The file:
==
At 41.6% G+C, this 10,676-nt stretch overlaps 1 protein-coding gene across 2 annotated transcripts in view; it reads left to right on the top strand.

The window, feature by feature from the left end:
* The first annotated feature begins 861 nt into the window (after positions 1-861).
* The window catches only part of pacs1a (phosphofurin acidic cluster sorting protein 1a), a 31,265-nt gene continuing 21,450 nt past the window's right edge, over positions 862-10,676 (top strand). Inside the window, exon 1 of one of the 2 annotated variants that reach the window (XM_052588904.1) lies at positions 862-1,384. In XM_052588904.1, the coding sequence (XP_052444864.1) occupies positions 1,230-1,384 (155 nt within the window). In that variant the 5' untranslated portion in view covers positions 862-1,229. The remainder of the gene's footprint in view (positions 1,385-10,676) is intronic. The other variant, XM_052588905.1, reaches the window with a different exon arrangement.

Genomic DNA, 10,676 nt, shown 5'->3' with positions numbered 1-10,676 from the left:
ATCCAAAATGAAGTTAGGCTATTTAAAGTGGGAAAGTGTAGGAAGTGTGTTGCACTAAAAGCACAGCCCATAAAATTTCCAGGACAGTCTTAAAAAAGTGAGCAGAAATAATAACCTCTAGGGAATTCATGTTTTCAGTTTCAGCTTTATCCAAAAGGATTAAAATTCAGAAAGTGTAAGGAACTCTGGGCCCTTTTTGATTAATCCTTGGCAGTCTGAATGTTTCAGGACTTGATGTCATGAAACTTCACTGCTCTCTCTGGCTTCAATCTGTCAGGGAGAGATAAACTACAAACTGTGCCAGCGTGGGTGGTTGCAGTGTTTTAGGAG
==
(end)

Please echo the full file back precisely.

At 41.6% G+C, this 10,676-nt stretch overlaps 1 protein-coding gene across 2 annotated transcripts in view; it reads left to right on the top strand.

The window, feature by feature from the left end:
* The first annotated feature begins 861 nt into the window (after positions 1-861).
* The window catches only part of pacs1a (phosphofurin acidic cluster sorting protein 1a), a 31,265-nt gene continuing 21,450 nt past the window's right edge, over positions 862-10,676 (top strand). Inside the window, exon 1 of one of the 2 annotated variants that reach the window (XM_052588904.1) lies at positions 862-1,384. In XM_052588904.1, the coding sequence (XP_052444864.1) occupies positions 1,230-1,384 (155 nt within the window). In that variant the 5' untranslated portion in view covers positions 862-1,229. The remainder of the gene's footprint in view (positions 1,385-10,676) is intronic. The other variant, XM_052588905.1, reaches the window with a different exon arrangement.

Genomic DNA, 10,676 nt, shown 5'->3' with positions numbered 1-10,676 from the left:
ATCCAAAATGAAGTTAGGCTATTTAAAGTGGGAAAGTGTAGGAAGTGTGTTGCACTAAAAGCACAGCCCATAAAATTTCCAGGACAGTCTTAAAAAAGTGAGCAGAAATAATAACCTCTAGGGAATTCATGTTTTCAGTTTCAGCTTTATCCAAAAGGATTAAAATTCAGAAAGTGTAAGGAACTCTGGGCCCTTTTTGATTAATCCTTGGCAGTCTGAATGTTTCAGGACTTGATGTCATGAAACTTCACTGCTCTCTCTGGCTTCAATCTGTCAGGGAGAGATAAACTACAAACTGTGCCAGCGTGGGTGGTTGCAGTGTTTTAGGAG